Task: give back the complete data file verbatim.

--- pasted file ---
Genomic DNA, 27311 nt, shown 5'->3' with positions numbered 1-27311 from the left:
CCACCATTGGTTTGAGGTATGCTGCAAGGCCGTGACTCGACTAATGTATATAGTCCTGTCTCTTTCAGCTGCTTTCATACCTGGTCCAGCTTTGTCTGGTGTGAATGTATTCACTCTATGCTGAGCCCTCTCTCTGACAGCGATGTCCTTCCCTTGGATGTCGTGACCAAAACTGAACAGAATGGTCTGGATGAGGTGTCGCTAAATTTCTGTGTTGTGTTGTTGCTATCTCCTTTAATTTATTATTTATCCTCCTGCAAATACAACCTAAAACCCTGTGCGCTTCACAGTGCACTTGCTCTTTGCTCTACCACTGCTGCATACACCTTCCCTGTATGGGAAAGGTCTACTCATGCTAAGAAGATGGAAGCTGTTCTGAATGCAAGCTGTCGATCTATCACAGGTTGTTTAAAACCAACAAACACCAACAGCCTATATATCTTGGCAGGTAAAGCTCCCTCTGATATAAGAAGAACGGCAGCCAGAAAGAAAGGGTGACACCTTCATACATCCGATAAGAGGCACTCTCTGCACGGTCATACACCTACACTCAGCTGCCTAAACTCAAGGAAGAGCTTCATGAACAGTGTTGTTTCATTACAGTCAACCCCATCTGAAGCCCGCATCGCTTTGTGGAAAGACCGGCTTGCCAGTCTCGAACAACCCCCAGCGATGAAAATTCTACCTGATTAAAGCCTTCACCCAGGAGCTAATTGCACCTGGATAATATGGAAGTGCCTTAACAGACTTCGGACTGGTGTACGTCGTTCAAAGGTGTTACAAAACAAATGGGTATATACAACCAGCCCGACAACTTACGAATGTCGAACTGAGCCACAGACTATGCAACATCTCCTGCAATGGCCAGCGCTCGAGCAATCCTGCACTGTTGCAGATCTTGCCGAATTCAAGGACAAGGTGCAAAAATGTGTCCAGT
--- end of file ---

Genomic DNA, 27311 nt, shown 5'->3' with positions numbered 1-27311 from the left:
CCACCATTGGTTTGAGGTATGCTGCAAGGCCGTGACTCGACTAATGTATATAGTCCTGTCTCTTTCAGCTGCTTTCATACCTGGTCCAGCTTTGTCTGGTGTGAATGTATTCACTCTATGCTGAGCCCTCTCTCTGACAGCGATGTCCTTCCCTTGGATGTCGTGACCAAAACTGAACAGAATGGTCTGGATGAGGTGTCGCTAAATTTCTGTGTTGTGTTGTTGCTATCTCCTTTAATTTATTATTTATCCTCCTGCAAATACAACCTAAAACCCTGTGCGCTTCACAGTGCACTTGCTCTTTGCTCTACCACTGCTGCATACACCTTCCCTGTATGGGAAAGGTCTACTCATGCTAAGAAGATGGAAGCTGTTCTGAATGCAAGCTGTCGATCTATCACAGGTTGTTTAAAACCAACAAACACCAACAGCCTATATATCTTGGCAGGTAAAGCTCCCTCTGATATAAGAAGAACGGCAGCCAGAAAGAAAGGGTGACACCTTCATACATCCGATAAGAGGCACTCTCTGCACGGTCATACACCTACACTCAGCTGCCTAAACTCAAGGAAGAGCTTCATGAACAGTGTTGTTTCATTACAGTCAACCCCATCTGAAGCCCGCATCGCTTTGTGGAAAGACCGGCTTGCCAGTCTCGAACAACCCCCAGCGATGAAAATTCTACCTGATTAAAGCCTTCACCCAGGAGCTAATTGCACCTGGATAATATGGAAGTGCCTTAACAGACTTCGGACTGGTGTACGTCGTTCAAAGGTGTTACAAAACAAATGGGTATATACAACCAGCCCGACAACTTACGAATGTCGAACTGAGCCACAGACTATGCAACATCTCCTGCAATGGCCAGCGCTCGAGCAATCCTGCACTGTTGCAGATCTTGCCGAATTCAAGGACAAGGTGCAAAAATGTGTCCAGT